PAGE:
Brian Sheehan dishes on what's hot and trending in the world of all things food and drink for Thursday, August 4, 2016.
Today’s first course?
A year ago the Norvell family of Rowlett, Texas, had the most terrifying day of their lives. Their little daughter, Bexley, turned blue after an afternoon of swimming. Bexley’s mom panicked and called 911. Cpl. Patrick Ray of the Rowlett Police Department answered the call and managed to dislodge a penny the child had swallowed. She quickly recovered. On the one-year anniversary of Ray's saving their child’s life, the Norvell family invited Ray to a tea party as a thank-you, and the big police officer squeezed himself into a pint-sized chair to have make-believe tea with the toddler.
The everything bagel is as iconic to New York City carb culture as dollar-slice pizza and egg-and-cheese breakfast sandwiches. But that toasty, comforting combination of poppy, caraway, and sesame seeds plus salt, garlic, and onion may not have been invented in a deli. According to some sources, the everything bagel was invented by New York restaurateur Joe Bastianich, the business partner of Mario Batali and the man who (with Batali) brought us Eataly and (on his own) the best of MasterChef’s disapproving stares. Bastianich himself takes credit for the invention, but there are others who assert their own claims as everything bagel inventor. Check out the full story in the News in Brief section on The Daily Meal.
Cooking is one thing machines can't really do. Sure, there are appliances and gadgets that can make your food-making life easier, but when it comes to actually cooking a delicious dish, no amount of technology can substitute for pure talent and experience in the kitchen. One Columbia University professor, however, is out to give all chefs, amateur and expert alike, the ability to cook gourmet meals. Hod Lipson of the Creative Machines Lab at Columbia University in Manhattan is currently developing a coffeemaker-sized 3-D food printer. Such a contraption would be useful for special-needs populations, and a boon for all home chefs looking to crank out a perfect meal, minus the whole labor-of-love thing.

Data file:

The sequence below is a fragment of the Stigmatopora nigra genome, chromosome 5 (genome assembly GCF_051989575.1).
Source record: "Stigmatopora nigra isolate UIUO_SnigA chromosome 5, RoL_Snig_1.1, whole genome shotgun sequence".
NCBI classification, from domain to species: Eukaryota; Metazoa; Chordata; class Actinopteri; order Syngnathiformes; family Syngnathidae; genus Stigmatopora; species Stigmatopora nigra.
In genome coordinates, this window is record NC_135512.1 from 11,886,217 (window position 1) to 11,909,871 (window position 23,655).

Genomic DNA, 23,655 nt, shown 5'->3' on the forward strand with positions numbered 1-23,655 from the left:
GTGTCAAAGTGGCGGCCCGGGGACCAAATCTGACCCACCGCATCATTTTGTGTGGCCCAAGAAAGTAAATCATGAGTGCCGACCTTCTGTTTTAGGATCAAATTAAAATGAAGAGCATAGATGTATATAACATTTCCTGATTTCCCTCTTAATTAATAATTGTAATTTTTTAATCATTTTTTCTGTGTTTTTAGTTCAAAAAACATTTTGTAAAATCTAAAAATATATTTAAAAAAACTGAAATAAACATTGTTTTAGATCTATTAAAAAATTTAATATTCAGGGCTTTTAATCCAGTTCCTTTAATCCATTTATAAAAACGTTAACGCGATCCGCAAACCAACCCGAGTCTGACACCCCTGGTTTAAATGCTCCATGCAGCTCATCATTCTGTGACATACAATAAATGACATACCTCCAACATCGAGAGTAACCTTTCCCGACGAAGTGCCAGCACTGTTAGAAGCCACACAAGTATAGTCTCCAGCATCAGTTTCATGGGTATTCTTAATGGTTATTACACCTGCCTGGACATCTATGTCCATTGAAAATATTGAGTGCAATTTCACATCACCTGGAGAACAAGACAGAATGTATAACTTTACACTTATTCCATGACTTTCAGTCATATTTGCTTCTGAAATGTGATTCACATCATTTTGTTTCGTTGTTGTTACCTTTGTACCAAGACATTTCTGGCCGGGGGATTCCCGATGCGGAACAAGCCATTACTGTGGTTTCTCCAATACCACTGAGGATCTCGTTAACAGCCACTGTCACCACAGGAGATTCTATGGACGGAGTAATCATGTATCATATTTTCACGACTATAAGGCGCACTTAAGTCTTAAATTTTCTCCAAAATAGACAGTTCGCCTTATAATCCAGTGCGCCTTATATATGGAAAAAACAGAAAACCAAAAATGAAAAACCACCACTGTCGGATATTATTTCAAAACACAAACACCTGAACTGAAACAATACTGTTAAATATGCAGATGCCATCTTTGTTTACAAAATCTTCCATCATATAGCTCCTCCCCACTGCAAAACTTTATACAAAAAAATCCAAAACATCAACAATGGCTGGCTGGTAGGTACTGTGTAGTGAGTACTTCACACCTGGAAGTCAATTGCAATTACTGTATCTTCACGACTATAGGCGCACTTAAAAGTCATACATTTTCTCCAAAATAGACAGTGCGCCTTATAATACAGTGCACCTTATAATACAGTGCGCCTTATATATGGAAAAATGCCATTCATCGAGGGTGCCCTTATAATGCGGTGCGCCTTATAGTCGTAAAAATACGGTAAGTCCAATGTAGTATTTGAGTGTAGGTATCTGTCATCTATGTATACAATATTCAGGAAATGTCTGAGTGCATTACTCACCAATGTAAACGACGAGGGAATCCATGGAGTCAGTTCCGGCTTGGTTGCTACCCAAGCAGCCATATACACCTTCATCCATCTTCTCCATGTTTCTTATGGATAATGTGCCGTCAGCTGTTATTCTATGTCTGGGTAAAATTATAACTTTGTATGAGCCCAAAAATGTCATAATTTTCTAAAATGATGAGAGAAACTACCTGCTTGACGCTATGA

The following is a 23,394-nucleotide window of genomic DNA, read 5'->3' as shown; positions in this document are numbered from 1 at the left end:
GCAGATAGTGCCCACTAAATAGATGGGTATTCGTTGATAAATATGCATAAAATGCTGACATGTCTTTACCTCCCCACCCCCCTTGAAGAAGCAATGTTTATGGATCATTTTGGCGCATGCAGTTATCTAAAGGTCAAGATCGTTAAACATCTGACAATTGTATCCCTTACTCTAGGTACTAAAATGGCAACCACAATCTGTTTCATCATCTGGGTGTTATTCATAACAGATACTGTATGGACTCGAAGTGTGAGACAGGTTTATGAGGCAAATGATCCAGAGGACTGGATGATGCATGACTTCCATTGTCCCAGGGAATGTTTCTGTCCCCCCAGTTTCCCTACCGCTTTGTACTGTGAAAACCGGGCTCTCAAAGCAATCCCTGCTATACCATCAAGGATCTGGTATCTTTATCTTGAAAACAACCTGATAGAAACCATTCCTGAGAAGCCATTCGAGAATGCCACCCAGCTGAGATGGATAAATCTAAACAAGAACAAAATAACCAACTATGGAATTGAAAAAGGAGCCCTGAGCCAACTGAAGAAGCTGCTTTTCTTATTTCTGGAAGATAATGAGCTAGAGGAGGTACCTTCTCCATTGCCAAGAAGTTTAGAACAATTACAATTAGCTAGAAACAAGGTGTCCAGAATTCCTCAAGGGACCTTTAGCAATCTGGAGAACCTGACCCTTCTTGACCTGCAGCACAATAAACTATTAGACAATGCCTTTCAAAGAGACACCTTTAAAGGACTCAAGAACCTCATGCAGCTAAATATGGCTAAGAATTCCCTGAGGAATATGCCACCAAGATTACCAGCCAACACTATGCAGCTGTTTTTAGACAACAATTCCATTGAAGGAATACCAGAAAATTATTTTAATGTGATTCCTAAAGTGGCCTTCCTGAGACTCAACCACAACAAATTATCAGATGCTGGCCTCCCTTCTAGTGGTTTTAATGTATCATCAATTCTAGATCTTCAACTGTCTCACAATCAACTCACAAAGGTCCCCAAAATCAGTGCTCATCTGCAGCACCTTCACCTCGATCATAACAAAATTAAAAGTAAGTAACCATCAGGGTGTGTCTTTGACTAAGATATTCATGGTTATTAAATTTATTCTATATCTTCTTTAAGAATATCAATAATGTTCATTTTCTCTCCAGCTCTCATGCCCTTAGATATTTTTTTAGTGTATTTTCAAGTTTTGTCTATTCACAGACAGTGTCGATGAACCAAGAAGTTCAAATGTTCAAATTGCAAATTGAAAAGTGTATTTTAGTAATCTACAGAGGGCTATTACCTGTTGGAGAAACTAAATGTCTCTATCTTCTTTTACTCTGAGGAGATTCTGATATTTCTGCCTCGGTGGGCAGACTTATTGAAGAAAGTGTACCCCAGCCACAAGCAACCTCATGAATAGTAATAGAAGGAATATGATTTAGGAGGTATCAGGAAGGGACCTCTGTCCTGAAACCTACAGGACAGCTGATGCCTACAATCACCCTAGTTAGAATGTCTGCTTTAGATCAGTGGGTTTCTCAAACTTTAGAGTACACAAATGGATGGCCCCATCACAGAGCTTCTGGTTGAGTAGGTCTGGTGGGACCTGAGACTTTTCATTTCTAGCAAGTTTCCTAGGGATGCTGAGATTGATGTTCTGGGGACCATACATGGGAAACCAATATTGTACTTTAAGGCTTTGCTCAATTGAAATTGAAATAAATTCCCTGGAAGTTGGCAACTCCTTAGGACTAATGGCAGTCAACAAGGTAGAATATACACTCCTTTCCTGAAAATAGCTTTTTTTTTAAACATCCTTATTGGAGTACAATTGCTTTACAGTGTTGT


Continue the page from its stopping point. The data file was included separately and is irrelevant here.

Red wine is famed for its health benefits, but now scientists want to take those benefits and put them into a pill. Research points to the antioxidant resveratrol as a key ingredient in red wine's beneficial properties. Some claim that this compound, which occurs in small doses in red wine, can protect against heart disease, diabetes, and Alzheimer’s. However, drinking wine to get resveratrol is ineffective; it’s broken down too quickly by the liver to be of any use, but, more to the point, you’d have to drink about 1,000 bottles of wine a day to ingest enough resveratrol to effectively fight Alzheimer’s — and that level of consumption might very well cause other problems.
McDonald’s announced a major menu quality overhaul to appeal to customers who care what’s inside their greasy paper bags. The Golden Arches will be ditching artificial preservatives from their Chicken McNuggets, scrambled eggs, and breakfast sausage. McDonald’s will also be cleaning up other menu items by removing high-fructose corn syrup from burger buns. Previously, the chain had announced a plan to introduce cage-free eggs and high-nutrient greens like kale and romaine onto their menus.
That’s today’s daily dish, thanks for watching. Stop by tomorrow for another helping.